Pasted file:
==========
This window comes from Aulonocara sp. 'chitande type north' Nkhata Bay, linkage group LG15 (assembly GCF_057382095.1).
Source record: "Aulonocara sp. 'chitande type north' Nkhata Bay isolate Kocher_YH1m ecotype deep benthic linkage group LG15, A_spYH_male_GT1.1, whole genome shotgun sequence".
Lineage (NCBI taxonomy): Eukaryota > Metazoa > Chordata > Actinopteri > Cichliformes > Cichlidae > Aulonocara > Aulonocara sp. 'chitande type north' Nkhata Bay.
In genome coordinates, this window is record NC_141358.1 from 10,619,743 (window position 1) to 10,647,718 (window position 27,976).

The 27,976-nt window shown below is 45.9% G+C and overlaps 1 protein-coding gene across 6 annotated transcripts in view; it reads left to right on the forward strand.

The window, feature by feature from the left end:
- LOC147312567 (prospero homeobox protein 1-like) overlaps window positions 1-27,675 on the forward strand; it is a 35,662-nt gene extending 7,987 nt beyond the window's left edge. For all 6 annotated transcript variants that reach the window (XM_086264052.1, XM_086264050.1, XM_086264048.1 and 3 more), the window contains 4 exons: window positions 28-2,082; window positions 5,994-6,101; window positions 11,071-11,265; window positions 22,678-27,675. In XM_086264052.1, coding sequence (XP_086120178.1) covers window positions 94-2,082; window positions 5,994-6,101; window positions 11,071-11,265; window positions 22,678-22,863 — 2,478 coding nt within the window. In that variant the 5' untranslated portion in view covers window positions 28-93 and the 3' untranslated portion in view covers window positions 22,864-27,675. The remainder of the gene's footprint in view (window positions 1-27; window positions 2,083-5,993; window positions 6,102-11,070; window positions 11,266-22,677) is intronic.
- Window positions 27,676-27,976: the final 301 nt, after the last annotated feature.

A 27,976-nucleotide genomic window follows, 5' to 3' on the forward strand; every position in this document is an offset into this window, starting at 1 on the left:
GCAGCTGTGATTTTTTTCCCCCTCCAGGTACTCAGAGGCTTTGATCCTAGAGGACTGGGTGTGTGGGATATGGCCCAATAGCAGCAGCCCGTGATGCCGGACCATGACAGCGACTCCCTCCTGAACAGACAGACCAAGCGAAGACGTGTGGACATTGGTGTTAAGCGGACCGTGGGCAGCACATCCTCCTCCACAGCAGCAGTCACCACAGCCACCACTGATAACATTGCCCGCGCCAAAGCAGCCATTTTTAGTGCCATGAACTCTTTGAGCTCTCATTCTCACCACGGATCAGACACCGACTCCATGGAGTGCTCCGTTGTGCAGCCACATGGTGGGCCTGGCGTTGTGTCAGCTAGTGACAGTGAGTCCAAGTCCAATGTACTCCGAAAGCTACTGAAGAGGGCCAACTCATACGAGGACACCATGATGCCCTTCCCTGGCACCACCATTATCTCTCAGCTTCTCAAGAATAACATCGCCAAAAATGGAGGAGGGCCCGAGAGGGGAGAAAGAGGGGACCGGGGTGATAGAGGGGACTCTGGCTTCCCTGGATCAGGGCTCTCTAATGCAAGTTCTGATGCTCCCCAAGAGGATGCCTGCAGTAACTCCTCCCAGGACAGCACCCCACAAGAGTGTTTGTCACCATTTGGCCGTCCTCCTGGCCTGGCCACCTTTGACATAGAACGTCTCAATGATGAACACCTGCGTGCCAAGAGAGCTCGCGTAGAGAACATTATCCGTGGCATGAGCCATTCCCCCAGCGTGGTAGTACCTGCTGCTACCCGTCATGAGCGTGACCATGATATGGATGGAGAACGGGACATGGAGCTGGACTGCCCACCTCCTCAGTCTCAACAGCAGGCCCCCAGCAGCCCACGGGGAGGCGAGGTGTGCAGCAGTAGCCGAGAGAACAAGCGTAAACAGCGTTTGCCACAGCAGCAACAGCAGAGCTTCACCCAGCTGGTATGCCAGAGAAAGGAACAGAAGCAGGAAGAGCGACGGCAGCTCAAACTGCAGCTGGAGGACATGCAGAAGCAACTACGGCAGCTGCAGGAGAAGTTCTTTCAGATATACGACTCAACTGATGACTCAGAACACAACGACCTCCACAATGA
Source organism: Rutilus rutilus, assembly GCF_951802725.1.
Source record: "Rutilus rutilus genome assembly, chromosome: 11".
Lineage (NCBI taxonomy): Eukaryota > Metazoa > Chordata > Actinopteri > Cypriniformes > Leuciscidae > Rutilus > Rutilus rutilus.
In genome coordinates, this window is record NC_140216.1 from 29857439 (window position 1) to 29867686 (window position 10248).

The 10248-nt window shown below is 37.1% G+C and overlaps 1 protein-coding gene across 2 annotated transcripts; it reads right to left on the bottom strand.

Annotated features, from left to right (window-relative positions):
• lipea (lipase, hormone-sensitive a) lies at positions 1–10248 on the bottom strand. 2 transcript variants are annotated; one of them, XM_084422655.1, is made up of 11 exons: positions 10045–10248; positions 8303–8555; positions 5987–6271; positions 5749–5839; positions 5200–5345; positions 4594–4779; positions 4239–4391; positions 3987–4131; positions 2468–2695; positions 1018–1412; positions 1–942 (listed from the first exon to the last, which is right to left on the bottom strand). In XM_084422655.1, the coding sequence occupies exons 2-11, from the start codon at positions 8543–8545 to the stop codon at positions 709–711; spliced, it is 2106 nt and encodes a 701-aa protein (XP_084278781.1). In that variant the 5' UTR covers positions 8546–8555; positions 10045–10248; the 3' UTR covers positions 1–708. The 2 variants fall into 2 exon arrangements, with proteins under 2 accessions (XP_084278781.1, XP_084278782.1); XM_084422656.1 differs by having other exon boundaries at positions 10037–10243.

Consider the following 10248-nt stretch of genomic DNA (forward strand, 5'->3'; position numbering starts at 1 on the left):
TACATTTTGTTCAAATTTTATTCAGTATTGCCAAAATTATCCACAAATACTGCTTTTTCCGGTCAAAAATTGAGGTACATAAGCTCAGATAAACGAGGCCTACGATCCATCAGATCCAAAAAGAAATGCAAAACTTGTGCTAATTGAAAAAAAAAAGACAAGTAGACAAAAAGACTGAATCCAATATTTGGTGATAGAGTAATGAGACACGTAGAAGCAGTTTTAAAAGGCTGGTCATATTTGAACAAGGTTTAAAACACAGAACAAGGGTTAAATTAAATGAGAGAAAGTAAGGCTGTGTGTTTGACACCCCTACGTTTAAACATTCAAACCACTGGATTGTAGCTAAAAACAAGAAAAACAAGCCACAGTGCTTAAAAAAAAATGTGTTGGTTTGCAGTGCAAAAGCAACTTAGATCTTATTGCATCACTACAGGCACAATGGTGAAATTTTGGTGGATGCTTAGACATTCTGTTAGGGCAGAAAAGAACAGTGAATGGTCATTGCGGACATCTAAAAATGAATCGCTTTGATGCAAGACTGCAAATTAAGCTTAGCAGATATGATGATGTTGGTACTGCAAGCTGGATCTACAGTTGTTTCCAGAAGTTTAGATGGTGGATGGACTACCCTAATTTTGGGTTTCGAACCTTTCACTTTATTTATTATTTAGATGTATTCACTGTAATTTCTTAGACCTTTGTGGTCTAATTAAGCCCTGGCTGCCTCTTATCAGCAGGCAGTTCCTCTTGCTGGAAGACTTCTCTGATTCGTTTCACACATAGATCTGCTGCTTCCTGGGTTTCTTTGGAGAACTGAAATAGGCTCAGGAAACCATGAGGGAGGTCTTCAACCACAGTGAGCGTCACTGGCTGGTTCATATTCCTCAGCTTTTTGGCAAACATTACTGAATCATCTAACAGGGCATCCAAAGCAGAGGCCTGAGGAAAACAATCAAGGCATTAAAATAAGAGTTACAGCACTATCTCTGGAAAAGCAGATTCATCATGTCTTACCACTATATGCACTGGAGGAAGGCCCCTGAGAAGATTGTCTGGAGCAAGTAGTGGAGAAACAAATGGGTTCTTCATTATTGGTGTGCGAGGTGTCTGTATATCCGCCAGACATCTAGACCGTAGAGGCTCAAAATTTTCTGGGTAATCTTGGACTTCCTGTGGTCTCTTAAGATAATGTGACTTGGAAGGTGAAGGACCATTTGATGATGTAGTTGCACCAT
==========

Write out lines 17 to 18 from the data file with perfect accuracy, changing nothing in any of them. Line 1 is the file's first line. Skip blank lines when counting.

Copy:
• lipea (lipase, hormone-sensitive a) lies at positions 1–10248 on the bottom strand. 2 transcript variants are annotated; one of them, XM_084422655.1, is made up of 11 exons: positions 10045–10248; positions 8303–8555; positions 5987–6271; positions 5749–5839; positions 5200–5345; positions 4594–4779; positions 4239–4391; positions 3987–4131; positions 2468–2695; positions 1018–1412; positions 1–942 (listed from the first exon to the last, which is right to left on the bottom strand). In XM_084422655.1, the coding sequence occupies exons 2-11, from the start codon at positions 8543–8545 to the stop codon at positions 709–711; spliced, it is 2106 nt and encodes a 701-aa protein (XP_084278781.1). In that variant the 5' UTR covers positions 8546–8555; positions 10045–10248; the 3' UTR covers positions 1–708. The 2 variants fall into 2 exon arrangements, with proteins under 2 accessions (XP_084278781.1, XP_084278782.1); XM_084422656.1 differs by having other exon boundaries at positions 10037–10243.

Consider the following 10248-nt stretch of genomic DNA (forward strand, 5'->3'; position numbering starts at 1 on the left):